Expert Witnesses
post-template-default,single,single-post,postid-281,single-format-standard,bridge-core-3.0.1,qodef-qi--no-touch,qi-addons-for-elementor-1.7.1,qode-page-transition-enabled,ajax_fade,page_not_loaded,,qode-title-hidden,qode_grid_1300,qode-theme-ver-28.5,qode-theme-bridge,wpb-js-composer js-comp-ver-6.7.0,vc_responsive,elementor-default,elementor-kit-525

Expert Witnesses

By reading our website, you may see some mention of what are called “expert witnesses.”  Read on to find out what these people are, and how they may become key players in your case.

An expert witness is a professional who is uniquely qualified to testify about their area of expertise.  Experts are usually hired guns.  By that, I mean they usually have no involvement in the case other than being asked by one side to review the situation and express their opinion.

The judge will determine who qualifies as an expert witness.  The determination is made on the expert’s experience, education, and experience.  Sometimes we see the other side retain an “expert” who is not qualified to render expert opinions.  Or, they try to improperly use an expert to express opinions that should not be considered by the judge.   Rest assured that we have seen every trick in the book, and we will aggressively protect your interests inside and outside of the courtroom.

Your case may require the use of expert testimony.  In many cases, using an expert has become a key part of our plan for victory.  But like all professionals, the value, quality, and cost of an expert varies from one to another.  That is why it is valuable to have an experienced divorce attorney handle your case.

Your spouse may have their own experts whose testimony may directly conflict with our expert witnesses.  Unfortunately, it seems like you can hire anyone to say anything these days.  But rest assured we have a number of strategies to ensure that the truth comes out in court.  We can attack the other expert’s credibility, education, experience, and opinions through a number of legal techniques.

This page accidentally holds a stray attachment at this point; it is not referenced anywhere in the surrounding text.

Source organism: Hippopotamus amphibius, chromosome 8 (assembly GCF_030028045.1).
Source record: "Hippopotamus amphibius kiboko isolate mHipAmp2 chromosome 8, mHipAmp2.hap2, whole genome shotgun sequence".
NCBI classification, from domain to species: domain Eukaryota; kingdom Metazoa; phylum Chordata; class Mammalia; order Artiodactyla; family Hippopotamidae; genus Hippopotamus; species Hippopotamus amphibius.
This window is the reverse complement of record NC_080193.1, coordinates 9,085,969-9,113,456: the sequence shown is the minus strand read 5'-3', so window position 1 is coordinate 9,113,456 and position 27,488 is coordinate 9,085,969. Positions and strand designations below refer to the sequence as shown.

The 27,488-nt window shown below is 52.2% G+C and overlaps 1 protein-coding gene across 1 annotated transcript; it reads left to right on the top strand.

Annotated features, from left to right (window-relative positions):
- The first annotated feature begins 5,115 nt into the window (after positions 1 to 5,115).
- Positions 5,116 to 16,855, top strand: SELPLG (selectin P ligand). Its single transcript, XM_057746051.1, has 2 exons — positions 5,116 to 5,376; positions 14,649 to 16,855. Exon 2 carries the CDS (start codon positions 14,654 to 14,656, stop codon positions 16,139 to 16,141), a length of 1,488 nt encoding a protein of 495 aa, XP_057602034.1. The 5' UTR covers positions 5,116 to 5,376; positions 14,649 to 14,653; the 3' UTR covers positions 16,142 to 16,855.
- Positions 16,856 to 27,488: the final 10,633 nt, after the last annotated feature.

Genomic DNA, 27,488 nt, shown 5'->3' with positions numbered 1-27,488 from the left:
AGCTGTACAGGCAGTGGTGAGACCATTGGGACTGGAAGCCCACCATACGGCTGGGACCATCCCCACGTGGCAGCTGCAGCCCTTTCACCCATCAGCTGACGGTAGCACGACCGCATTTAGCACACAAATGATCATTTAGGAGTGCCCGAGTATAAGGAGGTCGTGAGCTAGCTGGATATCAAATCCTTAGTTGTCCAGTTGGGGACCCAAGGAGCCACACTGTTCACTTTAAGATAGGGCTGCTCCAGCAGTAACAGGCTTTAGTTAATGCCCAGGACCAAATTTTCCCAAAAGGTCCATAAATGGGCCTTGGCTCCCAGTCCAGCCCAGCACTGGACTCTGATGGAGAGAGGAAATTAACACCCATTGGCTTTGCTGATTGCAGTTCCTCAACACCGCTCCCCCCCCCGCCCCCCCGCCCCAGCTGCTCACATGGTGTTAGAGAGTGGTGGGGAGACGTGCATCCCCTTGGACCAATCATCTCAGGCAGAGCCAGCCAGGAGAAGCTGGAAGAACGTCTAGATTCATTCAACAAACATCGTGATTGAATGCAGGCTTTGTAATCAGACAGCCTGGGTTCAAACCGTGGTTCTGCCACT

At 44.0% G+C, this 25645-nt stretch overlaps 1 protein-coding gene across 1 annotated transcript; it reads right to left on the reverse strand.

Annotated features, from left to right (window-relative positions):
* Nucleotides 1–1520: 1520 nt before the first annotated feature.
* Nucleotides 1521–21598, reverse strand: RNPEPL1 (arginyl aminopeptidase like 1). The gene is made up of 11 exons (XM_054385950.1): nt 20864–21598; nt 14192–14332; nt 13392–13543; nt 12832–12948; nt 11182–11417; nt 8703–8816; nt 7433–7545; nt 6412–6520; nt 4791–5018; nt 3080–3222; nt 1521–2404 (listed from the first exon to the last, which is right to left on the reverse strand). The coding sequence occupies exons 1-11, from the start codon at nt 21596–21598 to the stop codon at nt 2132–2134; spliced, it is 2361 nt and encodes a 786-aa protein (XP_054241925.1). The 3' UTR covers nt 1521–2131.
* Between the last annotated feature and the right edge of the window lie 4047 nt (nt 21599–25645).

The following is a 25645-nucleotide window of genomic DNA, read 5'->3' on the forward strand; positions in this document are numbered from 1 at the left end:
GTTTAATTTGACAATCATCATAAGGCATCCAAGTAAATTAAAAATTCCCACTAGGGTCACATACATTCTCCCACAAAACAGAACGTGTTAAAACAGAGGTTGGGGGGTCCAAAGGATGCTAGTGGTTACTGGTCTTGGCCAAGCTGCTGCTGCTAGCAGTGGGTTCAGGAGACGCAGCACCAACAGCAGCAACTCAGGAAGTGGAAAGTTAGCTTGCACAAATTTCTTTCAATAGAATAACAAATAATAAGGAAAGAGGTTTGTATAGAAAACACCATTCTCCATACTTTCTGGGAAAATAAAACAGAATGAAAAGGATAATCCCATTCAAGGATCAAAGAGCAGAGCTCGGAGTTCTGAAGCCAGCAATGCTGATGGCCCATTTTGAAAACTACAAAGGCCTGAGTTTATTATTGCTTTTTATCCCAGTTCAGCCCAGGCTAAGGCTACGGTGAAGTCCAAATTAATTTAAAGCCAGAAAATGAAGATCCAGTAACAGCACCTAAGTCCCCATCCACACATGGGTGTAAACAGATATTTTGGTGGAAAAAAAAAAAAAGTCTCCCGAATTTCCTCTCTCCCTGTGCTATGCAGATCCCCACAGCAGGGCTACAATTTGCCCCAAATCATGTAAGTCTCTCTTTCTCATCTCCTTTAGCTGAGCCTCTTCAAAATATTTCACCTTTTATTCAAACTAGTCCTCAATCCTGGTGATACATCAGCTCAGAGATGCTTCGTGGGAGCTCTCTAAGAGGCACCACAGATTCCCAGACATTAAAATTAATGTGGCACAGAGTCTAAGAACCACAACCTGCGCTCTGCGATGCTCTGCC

Some cases never require expert testimony.  Mr. Radeline can assist you in determining exactly what types of experts will be part of your team.  He will explain the reason for his recommendations, and the final decision is always left to you.

There are experts in many different fields.  Below is a list of some of the more common types of expert witnesses:

  1. Forensic accountant—  a forensic accountant is an accountant who is retained for use in litigation and who will render opinions regarding issues such as taxes and business valuation.
  2. Appraisers—  an appraiser is someone who determines the value of property.  There are different types of appraisers.  A real estate appraiser can be used for the house, and a different type of appraiser may be used for the antique collection.
  3. Vocational Rehabilitation—  a vocational rehabilitation specialist is someone who can provide expert opinions regarding education and the job market.  We may use this type of expert when there is a significant alimony claim.
  4. Social Investigator—  usually court-appointed, a social investigator will normally conduct interviews with the parents and children, perform home inspections, and discuss the children’s status with their counselors.  Since social investigators are usually court appointed, the judge may pay more particular attention to their conclusions than an expert retained by one side or the other.
  5. Counselors, psychologists, and psychiatrists—  if one spouse or a child is seeing a counselor, psychologist, or psychiatrist, then that person may be called as a witness in the case.
  6. Medical doctor—  in some cases, the physical condition of a spouse is an issue.  This can occur with significant alimony claims, or if it is relevant for child custody purposes.  A medical doctor (either one who has treated the person or one who is retained solely as an expert to review the ongoing treatment and offer expert opinions) can be used to testify in court.
  7. Business valuation specialist—  if one spouse owns a professional practice or a small business, a business valuation specialist would be used to examine the overall financials of the business and help estimate a value for the business.


If you think your case may require an expert witness, you should discuss this with your attorney.  If you do not have an attorney, you should retain one for your case.  Trying to select, retain, and use an expert witness at trial is an almost impossible task for you to successfully accomplish at trial without an attorney.  If your spouse has an expert, doing the opposition research and properly negating the value of your spouse’s expert will be a very daunting task.  Don’t go it alone–  contact us Board Certified Divorce Expert Charles D. Radeline to see how we can help.